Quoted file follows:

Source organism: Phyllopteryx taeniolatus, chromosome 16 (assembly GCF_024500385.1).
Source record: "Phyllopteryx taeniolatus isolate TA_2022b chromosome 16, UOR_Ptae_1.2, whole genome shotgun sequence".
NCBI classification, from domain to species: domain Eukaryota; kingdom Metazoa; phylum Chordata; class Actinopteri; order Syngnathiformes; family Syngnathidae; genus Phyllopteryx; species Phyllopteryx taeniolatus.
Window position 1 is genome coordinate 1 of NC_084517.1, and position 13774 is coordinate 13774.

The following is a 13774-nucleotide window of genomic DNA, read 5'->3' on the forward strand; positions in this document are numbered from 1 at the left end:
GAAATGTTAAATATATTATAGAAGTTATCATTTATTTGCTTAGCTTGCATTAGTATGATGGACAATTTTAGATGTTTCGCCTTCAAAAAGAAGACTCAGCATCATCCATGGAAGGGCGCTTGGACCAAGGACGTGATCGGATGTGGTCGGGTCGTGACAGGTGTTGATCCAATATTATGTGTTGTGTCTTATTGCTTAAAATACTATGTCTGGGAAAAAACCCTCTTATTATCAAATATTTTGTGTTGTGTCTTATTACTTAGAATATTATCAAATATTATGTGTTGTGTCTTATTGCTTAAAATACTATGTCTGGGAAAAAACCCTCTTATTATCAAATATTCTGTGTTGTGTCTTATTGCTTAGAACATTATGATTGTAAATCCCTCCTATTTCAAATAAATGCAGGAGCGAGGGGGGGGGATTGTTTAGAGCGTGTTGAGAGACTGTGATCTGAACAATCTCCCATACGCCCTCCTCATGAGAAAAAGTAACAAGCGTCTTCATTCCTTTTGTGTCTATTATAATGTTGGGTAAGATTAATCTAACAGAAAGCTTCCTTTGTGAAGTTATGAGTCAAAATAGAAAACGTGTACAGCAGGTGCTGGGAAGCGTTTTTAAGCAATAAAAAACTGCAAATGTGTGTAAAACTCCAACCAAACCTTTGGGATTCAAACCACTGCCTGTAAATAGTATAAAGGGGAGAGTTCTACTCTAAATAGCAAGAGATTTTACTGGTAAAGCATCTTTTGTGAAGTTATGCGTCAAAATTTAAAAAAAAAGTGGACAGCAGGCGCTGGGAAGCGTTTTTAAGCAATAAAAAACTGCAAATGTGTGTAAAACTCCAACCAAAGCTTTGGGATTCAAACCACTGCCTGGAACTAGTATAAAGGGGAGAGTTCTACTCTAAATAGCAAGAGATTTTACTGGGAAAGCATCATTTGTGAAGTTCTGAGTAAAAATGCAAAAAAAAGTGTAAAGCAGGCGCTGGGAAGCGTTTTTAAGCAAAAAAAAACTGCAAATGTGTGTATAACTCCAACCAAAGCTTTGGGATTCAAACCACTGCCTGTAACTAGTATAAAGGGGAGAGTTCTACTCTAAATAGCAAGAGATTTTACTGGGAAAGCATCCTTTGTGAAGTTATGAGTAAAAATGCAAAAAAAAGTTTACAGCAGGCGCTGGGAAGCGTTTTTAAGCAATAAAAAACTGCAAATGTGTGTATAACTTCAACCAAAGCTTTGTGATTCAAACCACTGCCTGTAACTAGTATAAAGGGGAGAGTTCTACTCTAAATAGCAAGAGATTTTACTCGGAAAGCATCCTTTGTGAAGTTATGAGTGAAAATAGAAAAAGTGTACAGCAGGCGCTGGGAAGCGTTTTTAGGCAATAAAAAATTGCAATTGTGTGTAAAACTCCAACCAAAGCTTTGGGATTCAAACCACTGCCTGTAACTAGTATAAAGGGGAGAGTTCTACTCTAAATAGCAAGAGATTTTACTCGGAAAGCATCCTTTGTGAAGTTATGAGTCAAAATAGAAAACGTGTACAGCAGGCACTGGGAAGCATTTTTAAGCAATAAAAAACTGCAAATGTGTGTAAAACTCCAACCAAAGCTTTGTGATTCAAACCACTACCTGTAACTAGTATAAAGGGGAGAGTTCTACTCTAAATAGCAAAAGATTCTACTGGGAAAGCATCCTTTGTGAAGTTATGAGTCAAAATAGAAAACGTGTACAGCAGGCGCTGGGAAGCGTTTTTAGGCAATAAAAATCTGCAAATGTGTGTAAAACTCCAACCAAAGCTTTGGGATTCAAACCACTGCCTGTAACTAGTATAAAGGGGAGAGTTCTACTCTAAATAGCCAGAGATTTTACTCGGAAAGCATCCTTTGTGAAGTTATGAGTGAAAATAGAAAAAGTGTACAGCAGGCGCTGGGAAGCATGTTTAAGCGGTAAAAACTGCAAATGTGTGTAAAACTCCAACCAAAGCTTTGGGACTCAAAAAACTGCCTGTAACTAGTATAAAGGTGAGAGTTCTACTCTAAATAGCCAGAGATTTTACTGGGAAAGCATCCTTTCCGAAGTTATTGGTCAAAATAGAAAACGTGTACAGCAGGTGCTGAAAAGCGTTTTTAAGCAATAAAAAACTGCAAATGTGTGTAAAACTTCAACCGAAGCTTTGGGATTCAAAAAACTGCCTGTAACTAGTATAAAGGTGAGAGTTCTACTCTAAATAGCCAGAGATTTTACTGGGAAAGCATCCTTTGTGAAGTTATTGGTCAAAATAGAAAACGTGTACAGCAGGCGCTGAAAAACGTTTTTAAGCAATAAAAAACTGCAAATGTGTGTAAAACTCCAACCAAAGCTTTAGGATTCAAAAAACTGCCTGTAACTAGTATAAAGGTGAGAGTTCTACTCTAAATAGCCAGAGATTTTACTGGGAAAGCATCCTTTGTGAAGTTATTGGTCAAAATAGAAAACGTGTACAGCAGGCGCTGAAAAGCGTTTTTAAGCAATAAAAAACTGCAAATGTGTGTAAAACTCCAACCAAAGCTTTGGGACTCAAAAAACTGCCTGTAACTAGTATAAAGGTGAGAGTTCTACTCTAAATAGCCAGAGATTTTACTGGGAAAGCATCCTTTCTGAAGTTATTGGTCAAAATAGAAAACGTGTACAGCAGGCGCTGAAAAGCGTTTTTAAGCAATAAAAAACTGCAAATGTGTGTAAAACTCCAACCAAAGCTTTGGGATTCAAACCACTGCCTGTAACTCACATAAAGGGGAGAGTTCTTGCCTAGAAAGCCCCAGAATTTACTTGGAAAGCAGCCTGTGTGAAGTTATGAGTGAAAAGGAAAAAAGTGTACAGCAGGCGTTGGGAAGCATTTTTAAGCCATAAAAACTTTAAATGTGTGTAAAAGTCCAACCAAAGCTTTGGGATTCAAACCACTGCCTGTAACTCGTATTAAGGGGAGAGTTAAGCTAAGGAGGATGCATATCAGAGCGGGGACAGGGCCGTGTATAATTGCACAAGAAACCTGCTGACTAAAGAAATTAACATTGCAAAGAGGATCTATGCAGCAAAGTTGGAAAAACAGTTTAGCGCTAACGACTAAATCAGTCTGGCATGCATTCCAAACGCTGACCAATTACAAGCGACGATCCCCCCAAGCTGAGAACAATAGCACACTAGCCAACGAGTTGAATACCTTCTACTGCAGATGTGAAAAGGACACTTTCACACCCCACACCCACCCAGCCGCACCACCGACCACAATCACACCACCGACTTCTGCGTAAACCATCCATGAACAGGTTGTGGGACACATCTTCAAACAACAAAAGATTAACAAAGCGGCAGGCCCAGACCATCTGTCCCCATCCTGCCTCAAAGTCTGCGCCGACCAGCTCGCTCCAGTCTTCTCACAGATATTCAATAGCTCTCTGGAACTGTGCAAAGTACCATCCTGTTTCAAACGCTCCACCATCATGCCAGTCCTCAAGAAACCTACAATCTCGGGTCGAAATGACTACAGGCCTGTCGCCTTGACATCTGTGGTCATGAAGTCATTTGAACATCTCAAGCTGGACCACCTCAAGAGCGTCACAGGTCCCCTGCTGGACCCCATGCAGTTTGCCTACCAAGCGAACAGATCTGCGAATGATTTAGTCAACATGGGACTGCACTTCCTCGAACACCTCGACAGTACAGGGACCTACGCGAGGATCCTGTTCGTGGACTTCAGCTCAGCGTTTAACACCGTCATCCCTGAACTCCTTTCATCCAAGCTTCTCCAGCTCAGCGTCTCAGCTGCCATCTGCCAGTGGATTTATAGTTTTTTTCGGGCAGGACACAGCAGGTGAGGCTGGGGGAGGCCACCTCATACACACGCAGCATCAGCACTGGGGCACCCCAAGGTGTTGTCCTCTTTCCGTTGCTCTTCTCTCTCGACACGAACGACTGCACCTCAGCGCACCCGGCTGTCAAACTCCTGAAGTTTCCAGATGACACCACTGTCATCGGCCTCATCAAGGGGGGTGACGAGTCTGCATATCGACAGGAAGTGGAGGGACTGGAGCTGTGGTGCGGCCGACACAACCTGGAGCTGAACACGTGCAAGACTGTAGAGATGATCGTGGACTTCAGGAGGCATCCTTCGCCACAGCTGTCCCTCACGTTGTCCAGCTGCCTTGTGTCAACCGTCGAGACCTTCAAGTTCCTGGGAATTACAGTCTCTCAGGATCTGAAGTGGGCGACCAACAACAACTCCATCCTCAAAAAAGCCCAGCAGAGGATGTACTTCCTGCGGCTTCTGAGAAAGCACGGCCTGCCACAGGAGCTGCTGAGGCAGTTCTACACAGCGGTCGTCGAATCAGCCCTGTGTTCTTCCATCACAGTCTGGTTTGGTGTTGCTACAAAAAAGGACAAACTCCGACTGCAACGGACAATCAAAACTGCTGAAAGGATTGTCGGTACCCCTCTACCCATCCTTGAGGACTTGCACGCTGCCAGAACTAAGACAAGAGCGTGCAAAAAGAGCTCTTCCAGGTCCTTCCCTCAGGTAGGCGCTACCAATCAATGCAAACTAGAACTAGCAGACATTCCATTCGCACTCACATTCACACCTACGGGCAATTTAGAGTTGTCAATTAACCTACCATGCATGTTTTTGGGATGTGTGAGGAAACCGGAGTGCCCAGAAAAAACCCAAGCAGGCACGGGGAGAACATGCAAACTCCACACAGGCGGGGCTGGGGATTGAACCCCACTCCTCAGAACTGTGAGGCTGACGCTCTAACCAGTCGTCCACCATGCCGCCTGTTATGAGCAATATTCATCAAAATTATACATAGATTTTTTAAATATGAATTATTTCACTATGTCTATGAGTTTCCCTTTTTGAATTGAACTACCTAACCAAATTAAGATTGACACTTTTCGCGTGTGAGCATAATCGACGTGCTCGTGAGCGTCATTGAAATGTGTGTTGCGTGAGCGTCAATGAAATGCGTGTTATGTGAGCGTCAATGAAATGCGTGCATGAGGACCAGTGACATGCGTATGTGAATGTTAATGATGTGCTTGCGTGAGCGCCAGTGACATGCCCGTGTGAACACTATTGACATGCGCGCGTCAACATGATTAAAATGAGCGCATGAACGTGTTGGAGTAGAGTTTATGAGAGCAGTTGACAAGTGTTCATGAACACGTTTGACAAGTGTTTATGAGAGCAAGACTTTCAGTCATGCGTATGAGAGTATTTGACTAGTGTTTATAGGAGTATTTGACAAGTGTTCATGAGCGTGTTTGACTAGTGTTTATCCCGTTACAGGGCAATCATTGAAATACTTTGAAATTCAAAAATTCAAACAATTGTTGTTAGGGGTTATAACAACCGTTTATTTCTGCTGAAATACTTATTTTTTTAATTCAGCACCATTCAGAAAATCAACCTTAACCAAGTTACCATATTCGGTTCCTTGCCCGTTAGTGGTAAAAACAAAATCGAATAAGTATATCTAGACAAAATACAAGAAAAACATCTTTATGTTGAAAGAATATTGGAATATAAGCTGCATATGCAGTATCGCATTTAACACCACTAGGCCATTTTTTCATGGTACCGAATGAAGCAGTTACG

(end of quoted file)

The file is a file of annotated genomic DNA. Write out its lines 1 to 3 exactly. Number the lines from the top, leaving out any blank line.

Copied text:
Source organism: Phyllopteryx taeniolatus, chromosome 16 (assembly GCF_024500385.1).
Source record: "Phyllopteryx taeniolatus isolate TA_2022b chromosome 16, UOR_Ptae_1.2, whole genome shotgun sequence".
NCBI classification, from domain to species: domain Eukaryota; kingdom Metazoa; phylum Chordata; class Actinopteri; order Syngnathiformes; family Syngnathidae; genus Phyllopteryx; species Phyllopteryx taeniolatus.